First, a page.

abortion
is
readily
available.
57
Z. Dytrych, et
al.
;
Children
born
to
women denied
abortion.
 
CHANGING AMERICAN
INSTITUTIONS
/
837
provide training programs,
and to set up a
system
for
reporting occupational illness and
injury.
These
dutiesare carried out by the Occupational Safety and HealthAdministration (OSHA).
The
National Institute
of Oc-
cupational Safety
and
Health
(NIOSH)
does
research
for
and
recommends standards to OSHA.
Three
types of standards for exposure to pollutants can
be set by
OSHA: consensus standards adopted
from
a
list
provided
by a
group
of
government
and
industrial
scientists,
permanent standards, and temporary emer-
gency
standards. Permanent standards generally include,in addition to the eight-hour limits for worker exposure
provided
by
consensus
standards, regulations
covering
work
practices, monitoring,
and
medical surveillance.
Temporary
standards
are
effective
only
for a
six-month
p
, an
interim during which permanent standards
are
developed.
By
1975,consensus standards
had
been
set for
about,
400chemicals,andOSHAandNIOSH were movingtochange them to permanent standards. Permanent stan-
dards
had
already been established
for
asbestos,
vinylchloride,
and a
group
of
fourteen carcinogens;
and
permanent standards have been proposed
for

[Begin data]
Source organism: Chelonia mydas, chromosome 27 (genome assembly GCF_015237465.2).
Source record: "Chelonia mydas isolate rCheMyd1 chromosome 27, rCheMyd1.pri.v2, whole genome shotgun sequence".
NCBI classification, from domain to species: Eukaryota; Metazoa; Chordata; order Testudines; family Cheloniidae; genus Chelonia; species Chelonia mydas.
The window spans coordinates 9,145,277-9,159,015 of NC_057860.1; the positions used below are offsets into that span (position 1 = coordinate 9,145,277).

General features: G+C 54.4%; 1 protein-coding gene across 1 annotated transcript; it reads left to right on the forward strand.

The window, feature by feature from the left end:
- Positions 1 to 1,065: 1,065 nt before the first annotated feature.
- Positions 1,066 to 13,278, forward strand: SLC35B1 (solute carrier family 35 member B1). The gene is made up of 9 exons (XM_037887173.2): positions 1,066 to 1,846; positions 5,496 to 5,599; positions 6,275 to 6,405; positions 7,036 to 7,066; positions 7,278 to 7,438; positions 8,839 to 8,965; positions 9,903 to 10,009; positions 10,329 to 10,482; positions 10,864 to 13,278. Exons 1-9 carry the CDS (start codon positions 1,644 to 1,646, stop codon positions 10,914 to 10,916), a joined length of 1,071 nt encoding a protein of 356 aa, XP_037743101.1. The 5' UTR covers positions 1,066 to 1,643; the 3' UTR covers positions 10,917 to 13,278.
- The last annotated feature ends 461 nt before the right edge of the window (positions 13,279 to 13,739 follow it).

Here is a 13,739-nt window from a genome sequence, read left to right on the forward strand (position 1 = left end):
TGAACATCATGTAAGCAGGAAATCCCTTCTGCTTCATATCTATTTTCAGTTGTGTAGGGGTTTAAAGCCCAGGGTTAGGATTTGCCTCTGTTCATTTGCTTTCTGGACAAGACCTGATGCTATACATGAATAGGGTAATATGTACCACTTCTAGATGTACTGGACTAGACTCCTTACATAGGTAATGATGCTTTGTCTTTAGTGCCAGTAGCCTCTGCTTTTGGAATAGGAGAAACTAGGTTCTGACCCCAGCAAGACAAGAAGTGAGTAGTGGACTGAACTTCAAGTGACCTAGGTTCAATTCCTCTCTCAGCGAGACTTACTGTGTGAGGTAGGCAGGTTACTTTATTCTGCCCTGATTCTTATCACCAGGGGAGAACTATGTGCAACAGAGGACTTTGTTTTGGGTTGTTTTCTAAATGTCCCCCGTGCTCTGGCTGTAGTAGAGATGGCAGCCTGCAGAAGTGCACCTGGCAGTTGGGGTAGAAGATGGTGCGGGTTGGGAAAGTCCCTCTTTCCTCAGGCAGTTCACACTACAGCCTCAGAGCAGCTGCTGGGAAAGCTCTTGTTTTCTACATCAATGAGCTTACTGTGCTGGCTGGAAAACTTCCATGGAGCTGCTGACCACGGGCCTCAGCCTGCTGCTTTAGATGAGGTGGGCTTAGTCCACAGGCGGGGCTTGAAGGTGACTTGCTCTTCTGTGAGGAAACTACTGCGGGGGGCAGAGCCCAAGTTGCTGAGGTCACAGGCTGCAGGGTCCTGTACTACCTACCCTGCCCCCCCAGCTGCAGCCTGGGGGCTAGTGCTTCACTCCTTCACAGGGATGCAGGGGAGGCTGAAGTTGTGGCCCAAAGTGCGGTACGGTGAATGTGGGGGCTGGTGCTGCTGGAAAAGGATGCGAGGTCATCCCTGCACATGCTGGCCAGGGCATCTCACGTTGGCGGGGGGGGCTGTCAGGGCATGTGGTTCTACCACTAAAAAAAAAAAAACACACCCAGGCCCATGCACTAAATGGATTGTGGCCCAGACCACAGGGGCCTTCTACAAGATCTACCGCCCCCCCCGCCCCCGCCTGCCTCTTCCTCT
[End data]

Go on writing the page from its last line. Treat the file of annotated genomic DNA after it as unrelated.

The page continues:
arsenic,coke-oven emissions,
and
noise. Some groups
feel
that
those
standards
are not
stria
enough;
for
example,
a
chemical workers union unsuccessfully challenged
in
court
those established for the fourteen carcinogens.It seems certain that a constant tug-of-war will ensue
between consideration
of the
costs
(real
or
imagined)
to
industryoflowering workers' exposuretohazardsandconsideration of the legitimate desires of workers to
protect
their health. In view of the large numbers of
people directlyorindirectly
involved (remember, haz-ardous materials like asbestos
and
plutonium
can be
taken home inadvertently
by
workers, placing their
families
and
friends
at
risk),
it
seems clear that OSHA's
activities
are a
long-overdue step
in the
right
direction.
Population
Law
impact
of
laws
and
policies
on
population size
and
growth has, until very recently,
largely
been ignored
by
the legal profession.
The^jjrst
comprehensive treatment
of
population
law was
that
of the
late Johnson
C.
/
4
an
arrnrnev
who
was
president
of
Zero
Population
Growth^and
whose ideas are the basis of
much of the